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Theses Doctoral

The Rise and Fall of the Green International: Stamboliiski and his Legacy in East European Agrarianism, 1919-1939

Toshkov, Alex Stoyanov

At the height of his power in 1923, the head of the Bulgarian Agrarian National Union (BANU), Alexander Stamboliiski, summed up the significance of his politics for European history in the following way: "Today there are only two interesting social experiments: the experiment of Lenin and my own." Taking the aspirations reflected in the quotation above seriously and rescuing the agrarian project from the enormous condescension of posterity is the foundation of this dissertation. Briefly, it is about unpacking and restoring the significance of the Golden Age of the European Peasantry between the two world wars by focusing on the paradigmatic cases of Bulgaria, Yugoslavia, and Czechoslovakia. The dissertation proposes a novel synoptic approach with regards to interwar agrarianism as a counterpoint to ideology driven classifications or structuralist synthesis. Its thematic chapters alternate between strategic probes of evocative micro histories and broader theoretically informed overviews in order to illustrate and clarify the analytical frame. The most radical expression of interwar agrarianism, that of Bulgaria, and the man responsible for it, Alexander Stamboliiski, serve as the center of this dissertation. The juxtaposition of this center to the development of agrarianism in Czechoslovakia and Yugoslavia, as well as to various oppositional formations such as the Communist International Peasant Union allows this dissertation to overcome the national parochialism that has contributed to the sidelining of the study of agrarianism. The innovative structure of the dissertation is above all a demonstration of the rich possibilities still open to researchers in this field to reinsert the study of agrarianism into contemporary theoretical debates and developments in the historiography. The dissertation explicitly engages agrarianism with the theoretical literature on nationalism, corruption, the subaltern, as well as makes possible the connection to the problematics of modernity, politics as systemic change, transnational and global history.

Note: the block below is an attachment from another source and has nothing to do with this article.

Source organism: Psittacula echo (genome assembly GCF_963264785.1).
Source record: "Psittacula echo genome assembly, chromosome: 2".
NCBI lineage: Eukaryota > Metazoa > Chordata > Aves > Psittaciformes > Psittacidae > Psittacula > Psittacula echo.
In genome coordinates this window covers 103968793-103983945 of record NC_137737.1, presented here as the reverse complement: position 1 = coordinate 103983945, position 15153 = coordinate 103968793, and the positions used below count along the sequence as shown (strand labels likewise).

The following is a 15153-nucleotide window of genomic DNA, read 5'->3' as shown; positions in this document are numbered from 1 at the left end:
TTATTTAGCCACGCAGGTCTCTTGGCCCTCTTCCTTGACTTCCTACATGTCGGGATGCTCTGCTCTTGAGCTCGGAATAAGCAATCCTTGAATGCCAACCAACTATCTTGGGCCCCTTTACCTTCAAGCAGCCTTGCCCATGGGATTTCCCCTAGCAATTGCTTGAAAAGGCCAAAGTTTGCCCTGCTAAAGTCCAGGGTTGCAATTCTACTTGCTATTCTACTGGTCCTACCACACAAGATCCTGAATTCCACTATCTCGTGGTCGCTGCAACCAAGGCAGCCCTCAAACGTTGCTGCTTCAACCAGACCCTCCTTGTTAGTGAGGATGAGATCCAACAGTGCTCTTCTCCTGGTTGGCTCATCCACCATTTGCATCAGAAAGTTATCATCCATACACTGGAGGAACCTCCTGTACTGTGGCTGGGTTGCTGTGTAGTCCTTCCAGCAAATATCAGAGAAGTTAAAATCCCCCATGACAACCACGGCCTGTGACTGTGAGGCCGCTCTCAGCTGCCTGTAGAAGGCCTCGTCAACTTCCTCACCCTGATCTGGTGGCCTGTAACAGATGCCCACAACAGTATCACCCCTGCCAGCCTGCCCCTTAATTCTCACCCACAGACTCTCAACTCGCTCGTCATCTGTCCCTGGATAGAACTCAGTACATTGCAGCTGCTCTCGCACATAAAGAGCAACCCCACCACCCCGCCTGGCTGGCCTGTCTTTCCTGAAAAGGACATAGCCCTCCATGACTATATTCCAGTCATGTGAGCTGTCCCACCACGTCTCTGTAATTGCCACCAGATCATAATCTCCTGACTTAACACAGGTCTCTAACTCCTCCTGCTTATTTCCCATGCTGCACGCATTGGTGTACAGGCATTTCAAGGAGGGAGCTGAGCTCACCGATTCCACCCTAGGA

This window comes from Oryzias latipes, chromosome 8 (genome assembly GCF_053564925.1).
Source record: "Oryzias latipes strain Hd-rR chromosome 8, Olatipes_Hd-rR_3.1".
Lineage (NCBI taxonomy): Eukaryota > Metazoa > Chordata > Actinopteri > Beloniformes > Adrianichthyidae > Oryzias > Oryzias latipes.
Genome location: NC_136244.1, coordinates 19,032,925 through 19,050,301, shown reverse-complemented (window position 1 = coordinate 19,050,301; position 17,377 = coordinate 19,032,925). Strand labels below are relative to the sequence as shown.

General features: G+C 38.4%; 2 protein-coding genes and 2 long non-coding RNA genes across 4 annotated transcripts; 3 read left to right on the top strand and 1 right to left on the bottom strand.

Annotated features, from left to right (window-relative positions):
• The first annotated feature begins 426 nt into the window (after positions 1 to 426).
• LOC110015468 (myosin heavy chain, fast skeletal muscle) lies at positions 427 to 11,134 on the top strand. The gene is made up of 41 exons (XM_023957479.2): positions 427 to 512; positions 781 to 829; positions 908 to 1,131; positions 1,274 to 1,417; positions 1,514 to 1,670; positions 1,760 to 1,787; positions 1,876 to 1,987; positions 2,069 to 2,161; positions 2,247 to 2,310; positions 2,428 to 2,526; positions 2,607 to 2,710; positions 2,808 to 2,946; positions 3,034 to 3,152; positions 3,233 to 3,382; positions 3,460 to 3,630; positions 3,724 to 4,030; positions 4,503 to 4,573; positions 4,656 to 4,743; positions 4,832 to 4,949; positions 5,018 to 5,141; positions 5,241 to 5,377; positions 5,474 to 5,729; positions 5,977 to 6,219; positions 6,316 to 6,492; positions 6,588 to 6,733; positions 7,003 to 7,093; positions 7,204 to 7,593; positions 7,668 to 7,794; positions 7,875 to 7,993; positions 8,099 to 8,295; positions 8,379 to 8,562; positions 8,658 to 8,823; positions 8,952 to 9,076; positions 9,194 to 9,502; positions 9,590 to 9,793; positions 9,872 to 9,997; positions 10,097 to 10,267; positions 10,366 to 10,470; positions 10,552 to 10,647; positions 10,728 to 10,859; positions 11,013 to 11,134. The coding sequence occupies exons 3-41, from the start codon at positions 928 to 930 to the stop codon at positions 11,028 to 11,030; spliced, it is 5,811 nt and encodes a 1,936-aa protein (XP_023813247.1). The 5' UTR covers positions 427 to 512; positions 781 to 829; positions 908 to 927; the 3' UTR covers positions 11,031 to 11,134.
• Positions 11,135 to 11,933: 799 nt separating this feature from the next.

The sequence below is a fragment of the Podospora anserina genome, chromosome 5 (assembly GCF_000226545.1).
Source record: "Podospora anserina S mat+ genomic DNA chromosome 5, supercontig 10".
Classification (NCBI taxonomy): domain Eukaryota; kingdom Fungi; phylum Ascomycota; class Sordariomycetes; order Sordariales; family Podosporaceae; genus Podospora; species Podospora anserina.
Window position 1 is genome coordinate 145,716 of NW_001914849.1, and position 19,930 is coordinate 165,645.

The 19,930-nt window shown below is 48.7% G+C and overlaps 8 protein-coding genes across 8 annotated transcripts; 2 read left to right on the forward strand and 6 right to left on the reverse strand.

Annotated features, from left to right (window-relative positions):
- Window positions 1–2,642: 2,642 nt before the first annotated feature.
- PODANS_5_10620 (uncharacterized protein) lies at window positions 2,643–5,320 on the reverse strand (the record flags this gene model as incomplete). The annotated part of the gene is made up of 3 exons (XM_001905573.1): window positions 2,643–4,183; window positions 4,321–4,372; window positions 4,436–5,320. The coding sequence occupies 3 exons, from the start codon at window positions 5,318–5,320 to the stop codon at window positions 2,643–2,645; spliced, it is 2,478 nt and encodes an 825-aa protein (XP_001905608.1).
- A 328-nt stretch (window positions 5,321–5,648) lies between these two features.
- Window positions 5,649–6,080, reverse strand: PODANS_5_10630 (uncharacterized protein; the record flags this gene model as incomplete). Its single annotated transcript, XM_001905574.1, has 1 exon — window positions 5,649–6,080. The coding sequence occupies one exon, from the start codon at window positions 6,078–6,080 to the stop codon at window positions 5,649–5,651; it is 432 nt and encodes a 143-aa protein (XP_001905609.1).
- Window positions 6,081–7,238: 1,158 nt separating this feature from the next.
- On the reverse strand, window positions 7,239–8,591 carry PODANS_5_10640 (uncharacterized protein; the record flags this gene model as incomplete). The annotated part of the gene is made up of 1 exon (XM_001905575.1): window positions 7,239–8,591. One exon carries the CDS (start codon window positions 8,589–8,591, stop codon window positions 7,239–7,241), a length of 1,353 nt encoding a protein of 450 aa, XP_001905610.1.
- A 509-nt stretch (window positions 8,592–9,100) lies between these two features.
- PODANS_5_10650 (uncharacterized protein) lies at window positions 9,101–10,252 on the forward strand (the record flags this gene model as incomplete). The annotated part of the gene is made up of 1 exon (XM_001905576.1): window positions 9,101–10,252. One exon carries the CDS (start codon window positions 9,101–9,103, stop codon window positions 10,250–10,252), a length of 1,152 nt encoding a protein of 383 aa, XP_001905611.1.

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More About This Work

Academic Units
History
Thesis Advisors
Mazower, Mark
Degree
Ph.D., Columbia University
Published Here
October 6, 2014